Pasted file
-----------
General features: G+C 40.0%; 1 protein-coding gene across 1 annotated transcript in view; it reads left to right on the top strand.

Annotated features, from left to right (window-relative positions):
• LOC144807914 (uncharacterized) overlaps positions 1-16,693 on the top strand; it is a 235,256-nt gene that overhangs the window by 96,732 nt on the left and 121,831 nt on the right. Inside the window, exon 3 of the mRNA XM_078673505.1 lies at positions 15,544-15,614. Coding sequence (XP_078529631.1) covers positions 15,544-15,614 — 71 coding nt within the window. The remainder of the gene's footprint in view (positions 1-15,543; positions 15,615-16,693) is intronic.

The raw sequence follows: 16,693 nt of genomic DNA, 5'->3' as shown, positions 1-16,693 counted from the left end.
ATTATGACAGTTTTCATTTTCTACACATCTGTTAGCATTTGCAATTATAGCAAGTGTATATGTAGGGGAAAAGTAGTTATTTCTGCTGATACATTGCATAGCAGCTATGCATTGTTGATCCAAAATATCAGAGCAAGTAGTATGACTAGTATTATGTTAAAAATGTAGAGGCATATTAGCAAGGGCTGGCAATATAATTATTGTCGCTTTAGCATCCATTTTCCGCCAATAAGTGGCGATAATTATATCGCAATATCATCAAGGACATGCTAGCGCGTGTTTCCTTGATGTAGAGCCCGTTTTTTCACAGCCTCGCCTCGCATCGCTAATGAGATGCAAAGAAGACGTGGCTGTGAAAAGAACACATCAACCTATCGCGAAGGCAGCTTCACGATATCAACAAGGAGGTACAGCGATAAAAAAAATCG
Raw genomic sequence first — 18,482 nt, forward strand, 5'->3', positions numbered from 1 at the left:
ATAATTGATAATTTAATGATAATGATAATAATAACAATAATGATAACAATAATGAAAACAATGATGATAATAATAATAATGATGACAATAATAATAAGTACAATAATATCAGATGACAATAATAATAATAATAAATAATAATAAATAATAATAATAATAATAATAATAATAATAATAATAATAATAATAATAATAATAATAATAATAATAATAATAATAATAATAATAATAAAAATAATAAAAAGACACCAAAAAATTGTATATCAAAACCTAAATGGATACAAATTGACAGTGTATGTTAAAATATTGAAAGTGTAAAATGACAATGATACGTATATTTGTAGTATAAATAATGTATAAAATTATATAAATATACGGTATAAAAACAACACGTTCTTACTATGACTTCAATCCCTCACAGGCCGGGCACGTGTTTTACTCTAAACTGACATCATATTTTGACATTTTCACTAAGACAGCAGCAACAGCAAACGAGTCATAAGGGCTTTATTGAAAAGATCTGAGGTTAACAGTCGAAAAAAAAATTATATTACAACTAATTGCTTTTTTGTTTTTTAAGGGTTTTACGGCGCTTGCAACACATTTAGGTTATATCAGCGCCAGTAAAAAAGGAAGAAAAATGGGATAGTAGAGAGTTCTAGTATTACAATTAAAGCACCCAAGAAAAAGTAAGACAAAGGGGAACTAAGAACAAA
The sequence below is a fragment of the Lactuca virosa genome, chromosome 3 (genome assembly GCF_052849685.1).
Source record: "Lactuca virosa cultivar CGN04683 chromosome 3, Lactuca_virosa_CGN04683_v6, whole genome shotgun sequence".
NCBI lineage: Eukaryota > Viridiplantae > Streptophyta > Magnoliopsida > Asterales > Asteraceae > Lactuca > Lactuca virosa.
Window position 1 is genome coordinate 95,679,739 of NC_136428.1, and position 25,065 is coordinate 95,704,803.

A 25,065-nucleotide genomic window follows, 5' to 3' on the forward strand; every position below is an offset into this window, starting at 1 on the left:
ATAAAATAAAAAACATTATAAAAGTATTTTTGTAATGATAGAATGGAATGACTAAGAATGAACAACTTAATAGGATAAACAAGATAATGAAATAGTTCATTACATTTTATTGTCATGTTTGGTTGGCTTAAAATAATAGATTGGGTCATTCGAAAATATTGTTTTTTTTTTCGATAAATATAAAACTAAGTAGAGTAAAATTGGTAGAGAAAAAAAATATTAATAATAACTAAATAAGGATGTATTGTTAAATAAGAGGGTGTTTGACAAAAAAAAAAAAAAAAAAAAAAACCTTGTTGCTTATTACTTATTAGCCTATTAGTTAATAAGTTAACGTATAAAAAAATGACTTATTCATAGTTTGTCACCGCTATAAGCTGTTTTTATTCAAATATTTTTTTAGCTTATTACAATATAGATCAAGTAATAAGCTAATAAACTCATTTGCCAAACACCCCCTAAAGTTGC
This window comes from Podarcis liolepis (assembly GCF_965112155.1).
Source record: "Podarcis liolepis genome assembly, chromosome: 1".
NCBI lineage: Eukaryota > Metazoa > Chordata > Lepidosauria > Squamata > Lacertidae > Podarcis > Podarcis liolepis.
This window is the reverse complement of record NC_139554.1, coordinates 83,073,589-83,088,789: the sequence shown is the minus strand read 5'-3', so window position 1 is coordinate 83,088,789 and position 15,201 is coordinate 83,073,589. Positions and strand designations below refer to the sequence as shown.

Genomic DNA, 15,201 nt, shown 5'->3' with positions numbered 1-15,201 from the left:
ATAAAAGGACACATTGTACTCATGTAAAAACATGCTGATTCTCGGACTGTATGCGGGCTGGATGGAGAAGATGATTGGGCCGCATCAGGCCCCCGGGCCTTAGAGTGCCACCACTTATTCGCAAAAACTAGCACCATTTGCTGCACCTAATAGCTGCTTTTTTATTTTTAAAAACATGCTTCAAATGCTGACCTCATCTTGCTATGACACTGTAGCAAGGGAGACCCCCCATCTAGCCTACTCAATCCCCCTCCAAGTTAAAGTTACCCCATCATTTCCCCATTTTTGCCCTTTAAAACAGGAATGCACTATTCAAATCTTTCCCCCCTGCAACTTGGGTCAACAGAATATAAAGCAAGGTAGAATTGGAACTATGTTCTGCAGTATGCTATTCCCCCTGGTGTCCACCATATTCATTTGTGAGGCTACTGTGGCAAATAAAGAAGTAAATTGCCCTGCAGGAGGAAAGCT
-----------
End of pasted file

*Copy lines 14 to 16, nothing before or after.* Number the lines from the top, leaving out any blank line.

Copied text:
This window comes from Podarcis liolepis (assembly GCF_965112155.1).
Source record: "Podarcis liolepis genome assembly, chromosome: 1".
NCBI lineage: Eukaryota > Metazoa > Chordata > Lepidosauria > Squamata > Lacertidae > Podarcis > Podarcis liolepis.